Job Interview Tips

How Your Body Language Can Get You (Or Lose You) That Job

body-language
Written by Peter Jones

Body language is important—it's really no exaggeration to say that it can make or break you in the job interview situation. Your nonverbal communication in these situations is almost as important as what you say.

Study up and learn these tips for how (and how not) to use your body language to help, rather than hurt you on the job hunt.

Body Language Don’ts

Avoid Eye Contact

Keep consistent, but non-creepy, eye contact with whomever you are speaking with. Avoid the temptation to look over their outfits, or to scan the offices behind them, or the photos on their desk. Focus on the conversation. Save the rest of the sneak peeks for later.

Slouch

Sit up straight in your best power pose to avoid looking as defeated or deflated or exhausted as you feel. If you’re feeling perky and upbeat, you should definitely not need to slouch in the first place! Just be careful what your body is doing.

Zone Out

Everyone spaces out from time to time. But doing so while someone else is talking is extremely unprofessional and rude. Your spacing out might even include bodily cues you wouldn’t notice yourself doing—like twiddling your foot or slumping or having your eyes glaze over. Pay active attention and you’ll be fine.

Lean Away

This makes whomever you’re talking to assume you aren’t listening or aren’t really interested.

Blink Too Much/Too Little

You really can’t win with blinking. Try to find a happy and natural medium. Blink not too much, but not never!

Cross Your Arms/Legs

This might make you feel more comfortable or at ease, but it can also make you look closed off to whatever the person you are talking to is saying/offering/talking about. Keep your body language open.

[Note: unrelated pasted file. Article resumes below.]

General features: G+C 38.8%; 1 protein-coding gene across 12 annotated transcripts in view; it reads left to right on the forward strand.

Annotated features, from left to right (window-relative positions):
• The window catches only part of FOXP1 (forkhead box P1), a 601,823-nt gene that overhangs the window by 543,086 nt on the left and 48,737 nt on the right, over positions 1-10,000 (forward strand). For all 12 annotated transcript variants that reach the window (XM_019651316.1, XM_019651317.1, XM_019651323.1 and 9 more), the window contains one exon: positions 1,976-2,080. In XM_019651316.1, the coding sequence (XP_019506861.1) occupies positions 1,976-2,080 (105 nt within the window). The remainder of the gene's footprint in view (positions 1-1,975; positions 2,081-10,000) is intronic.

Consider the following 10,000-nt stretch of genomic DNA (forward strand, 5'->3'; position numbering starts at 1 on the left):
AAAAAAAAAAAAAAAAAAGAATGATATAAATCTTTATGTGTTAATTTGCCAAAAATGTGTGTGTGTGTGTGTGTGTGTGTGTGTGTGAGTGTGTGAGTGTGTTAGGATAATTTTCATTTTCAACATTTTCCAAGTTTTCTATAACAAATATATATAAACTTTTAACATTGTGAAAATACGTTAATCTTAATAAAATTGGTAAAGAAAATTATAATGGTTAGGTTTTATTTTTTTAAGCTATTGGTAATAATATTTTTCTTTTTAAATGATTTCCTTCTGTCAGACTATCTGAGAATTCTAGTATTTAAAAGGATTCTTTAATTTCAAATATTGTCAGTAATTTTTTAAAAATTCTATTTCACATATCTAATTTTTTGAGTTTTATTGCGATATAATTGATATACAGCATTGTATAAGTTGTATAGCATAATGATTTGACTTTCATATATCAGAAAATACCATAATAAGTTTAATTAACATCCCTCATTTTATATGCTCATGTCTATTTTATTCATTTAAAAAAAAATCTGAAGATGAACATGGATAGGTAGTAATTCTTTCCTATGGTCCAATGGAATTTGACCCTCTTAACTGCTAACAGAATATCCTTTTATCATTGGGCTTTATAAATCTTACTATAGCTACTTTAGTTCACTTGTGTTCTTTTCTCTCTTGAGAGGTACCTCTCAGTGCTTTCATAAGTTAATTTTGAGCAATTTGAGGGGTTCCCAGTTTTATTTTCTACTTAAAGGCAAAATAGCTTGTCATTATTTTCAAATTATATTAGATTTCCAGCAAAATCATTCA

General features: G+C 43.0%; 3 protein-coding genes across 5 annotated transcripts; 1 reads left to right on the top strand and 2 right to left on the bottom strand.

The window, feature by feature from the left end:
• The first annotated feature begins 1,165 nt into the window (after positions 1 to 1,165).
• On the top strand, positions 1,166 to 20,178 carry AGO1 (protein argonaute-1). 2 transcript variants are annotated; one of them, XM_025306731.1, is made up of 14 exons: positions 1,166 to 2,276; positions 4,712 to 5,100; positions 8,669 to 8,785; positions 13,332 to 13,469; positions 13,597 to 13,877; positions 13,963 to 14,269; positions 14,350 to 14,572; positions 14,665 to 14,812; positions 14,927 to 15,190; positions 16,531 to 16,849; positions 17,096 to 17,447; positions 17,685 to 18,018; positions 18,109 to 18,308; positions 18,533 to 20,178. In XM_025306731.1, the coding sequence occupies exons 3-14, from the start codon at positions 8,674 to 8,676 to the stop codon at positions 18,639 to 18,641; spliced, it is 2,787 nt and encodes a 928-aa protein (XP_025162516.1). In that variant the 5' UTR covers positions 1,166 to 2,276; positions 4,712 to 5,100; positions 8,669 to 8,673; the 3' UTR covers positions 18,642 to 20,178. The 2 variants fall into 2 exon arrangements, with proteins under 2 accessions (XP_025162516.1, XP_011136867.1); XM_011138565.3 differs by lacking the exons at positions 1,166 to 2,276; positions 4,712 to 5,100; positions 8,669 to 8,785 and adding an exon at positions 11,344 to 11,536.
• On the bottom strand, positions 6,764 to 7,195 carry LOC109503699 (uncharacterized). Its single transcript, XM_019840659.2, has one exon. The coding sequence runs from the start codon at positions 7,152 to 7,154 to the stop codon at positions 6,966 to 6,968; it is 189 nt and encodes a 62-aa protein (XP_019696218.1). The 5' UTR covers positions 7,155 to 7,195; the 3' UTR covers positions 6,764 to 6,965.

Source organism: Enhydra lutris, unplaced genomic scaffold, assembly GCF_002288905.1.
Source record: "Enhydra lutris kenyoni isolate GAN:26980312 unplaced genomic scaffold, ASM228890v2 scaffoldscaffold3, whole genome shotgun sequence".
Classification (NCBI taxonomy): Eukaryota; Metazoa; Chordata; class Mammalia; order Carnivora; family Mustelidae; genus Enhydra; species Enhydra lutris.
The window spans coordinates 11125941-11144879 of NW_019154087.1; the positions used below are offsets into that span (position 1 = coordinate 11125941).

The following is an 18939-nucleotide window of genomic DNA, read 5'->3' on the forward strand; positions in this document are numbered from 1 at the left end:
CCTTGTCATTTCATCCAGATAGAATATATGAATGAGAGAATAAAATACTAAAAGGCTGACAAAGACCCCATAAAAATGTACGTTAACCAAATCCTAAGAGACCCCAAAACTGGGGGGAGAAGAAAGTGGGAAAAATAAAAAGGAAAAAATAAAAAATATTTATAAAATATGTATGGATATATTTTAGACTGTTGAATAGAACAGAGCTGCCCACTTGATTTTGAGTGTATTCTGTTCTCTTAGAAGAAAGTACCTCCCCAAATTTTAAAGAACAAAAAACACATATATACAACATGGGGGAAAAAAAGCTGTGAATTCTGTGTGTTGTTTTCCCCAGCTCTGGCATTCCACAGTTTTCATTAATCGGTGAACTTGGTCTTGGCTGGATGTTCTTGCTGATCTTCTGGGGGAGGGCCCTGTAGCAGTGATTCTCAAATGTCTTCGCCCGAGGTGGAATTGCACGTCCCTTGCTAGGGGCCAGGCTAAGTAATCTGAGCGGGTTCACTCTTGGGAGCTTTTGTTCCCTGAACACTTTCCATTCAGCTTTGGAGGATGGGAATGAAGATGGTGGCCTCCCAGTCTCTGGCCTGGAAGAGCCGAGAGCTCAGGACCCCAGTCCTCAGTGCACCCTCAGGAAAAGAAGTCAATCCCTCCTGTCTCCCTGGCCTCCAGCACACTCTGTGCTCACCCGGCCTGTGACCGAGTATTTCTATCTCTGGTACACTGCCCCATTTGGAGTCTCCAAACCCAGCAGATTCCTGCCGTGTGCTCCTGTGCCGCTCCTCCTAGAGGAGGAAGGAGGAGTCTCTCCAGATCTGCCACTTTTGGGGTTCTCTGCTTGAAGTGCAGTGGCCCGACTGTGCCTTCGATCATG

Body Language Dos

Sit Right

Don’t slouch, but be careful also not to stand or sit up too straight, lest you seem rigid. Try to find a natural posture that works for you and doesn’t tip too far into either extreme.

Lean In

Leaning slightly towards your interviewer can be a way of proving your engagement with the conversation and the ideas being presented. It makes you look eager, so don’t lean in too far or you might come across as desperate.

Fold Your Hands

No idea what to do with your hands? Try keeping them folded in your lap, rather than crossing them. This also keeps you from fidgeting. Don’t forget to use them to gesture now and then when you’re speaking though. Not moving your arms at all can make you look robotic and weird.

Nod Periodically

Don’t just sit and stare without moving when your interviewer is speaking. Try nodding along with what they’re saying—again, not too much, or you’ll look like a bobble head.

Make a Strong Exit

How you exit the interview is just as critical as how you showed up. Stand up, gather your things, give a killer handshake, make solid eye contact and explain what a pleasure it was speaking with them and reiterate how keen you are to speak further about the opportunity. Then stride out like you own the place!

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